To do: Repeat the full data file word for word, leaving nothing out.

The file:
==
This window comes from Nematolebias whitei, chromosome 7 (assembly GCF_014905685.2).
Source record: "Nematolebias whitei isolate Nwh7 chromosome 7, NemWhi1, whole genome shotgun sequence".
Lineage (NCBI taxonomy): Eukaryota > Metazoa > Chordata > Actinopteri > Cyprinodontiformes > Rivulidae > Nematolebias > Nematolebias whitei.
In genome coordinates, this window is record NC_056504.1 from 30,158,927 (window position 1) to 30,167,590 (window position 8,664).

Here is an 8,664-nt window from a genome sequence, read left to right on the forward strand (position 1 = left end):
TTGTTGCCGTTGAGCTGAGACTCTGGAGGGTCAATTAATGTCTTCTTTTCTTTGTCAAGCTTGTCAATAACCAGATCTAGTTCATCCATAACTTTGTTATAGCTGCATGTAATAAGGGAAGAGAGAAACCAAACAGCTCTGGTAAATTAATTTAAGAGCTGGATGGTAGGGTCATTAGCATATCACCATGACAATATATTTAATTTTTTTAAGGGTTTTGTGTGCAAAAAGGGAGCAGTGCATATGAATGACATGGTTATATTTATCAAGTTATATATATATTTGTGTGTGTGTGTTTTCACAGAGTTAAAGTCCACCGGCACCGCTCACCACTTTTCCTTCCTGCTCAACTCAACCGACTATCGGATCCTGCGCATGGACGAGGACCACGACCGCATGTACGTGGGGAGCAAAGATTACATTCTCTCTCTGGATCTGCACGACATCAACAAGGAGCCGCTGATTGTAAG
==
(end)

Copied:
This window comes from Nematolebias whitei, chromosome 7 (assembly GCF_014905685.2).
Source record: "Nematolebias whitei isolate Nwh7 chromosome 7, NemWhi1, whole genome shotgun sequence".
Lineage (NCBI taxonomy): Eukaryota > Metazoa > Chordata > Actinopteri > Cyprinodontiformes > Rivulidae > Nematolebias > Nematolebias whitei.
In genome coordinates, this window is record NC_056504.1 from 30,158,927 (window position 1) to 30,167,590 (window position 8,664).

Here is an 8,664-nt window from a genome sequence, read left to right on the forward strand (position 1 = left end):
TTGTTGCCGTTGAGCTGAGACTCTGGAGGGTCAATTAATGTCTTCTTTTCTTTGTCAAGCTTGTCAATAACCAGATCTAGTTCATCCATAACTTTGTTATAGCTGCATGTAATAAGGGAAGAGAGAAACCAAACAGCTCTGGTAAATTAATTTAAGAGCTGGATGGTAGGGTCATTAGCATATCACCATGACAATATATTTAATTTTTTTAAGGGTTTTGTGTGCAAAAAGGGAGCAGTGCATATGAATGACATGGTTATATTTATCAAGTTATATATATATTTGTGTGTGTGTGTTTTCACAGAGTTAAAGTCCACCGGCACCGCTCACCACTTTTCCTTCCTGCTCAACTCAACCGACTATCGGATCCTGCGCATGGACGAGGACCACGACCGCATGTACGTGGGGAGCAAAGATTACATTCTCTCTCTGGATCTGCACGACATCAACAAGGAGCCGCTGATTGTAAG